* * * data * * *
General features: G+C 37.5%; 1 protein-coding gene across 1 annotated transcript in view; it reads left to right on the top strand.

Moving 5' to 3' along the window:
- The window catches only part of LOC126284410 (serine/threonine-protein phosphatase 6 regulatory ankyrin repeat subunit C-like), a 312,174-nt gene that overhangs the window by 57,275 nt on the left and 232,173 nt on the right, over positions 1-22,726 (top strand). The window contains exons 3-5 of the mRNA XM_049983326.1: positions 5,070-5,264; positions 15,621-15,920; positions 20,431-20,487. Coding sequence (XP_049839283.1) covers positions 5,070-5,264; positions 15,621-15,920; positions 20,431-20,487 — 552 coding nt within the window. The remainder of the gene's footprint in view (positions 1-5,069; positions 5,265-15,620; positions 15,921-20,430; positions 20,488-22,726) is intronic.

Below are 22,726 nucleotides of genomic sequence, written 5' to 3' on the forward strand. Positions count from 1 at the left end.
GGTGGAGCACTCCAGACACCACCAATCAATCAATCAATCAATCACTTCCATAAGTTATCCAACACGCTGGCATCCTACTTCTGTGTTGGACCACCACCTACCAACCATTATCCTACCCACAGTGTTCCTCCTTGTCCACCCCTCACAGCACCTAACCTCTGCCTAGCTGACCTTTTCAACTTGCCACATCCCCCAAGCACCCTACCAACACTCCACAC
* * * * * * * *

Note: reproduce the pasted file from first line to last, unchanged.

General features: G+C 37.5%; 1 protein-coding gene across 1 annotated transcript in view; it reads left to right on the top strand.

Moving 5' to 3' along the window:
- The window catches only part of LOC126284410 (serine/threonine-protein phosphatase 6 regulatory ankyrin repeat subunit C-like), a 312,174-nt gene that overhangs the window by 57,275 nt on the left and 232,173 nt on the right, over positions 1-22,726 (top strand). The window contains exons 3-5 of the mRNA XM_049983326.1: positions 5,070-5,264; positions 15,621-15,920; positions 20,431-20,487. Coding sequence (XP_049839283.1) covers positions 5,070-5,264; positions 15,621-15,920; positions 20,431-20,487 — 552 coding nt within the window. The remainder of the gene's footprint in view (positions 1-5,069; positions 5,265-15,620; positions 15,921-20,430; positions 20,488-22,726) is intronic.

Below are 22,726 nucleotides of genomic sequence, written 5' to 3' on the forward strand. Positions count from 1 at the left end.
GGTGGAGCACTCCAGACACCACCAATCAATCAATCAATCAATCACTTCCATAAGTTATCCAACACGCTGGCATCCTACTTCTGTGTTGGACCACCACCTACCAACCATTATCCTACCCACAGTGTTCCTCCTTGTCCACCCCTCACAGCACCTAACCTCTGCCTAGCTGACCTTTTCAACTTGCCACATCCCCCAAGCACCCTACCAACACTCCACAC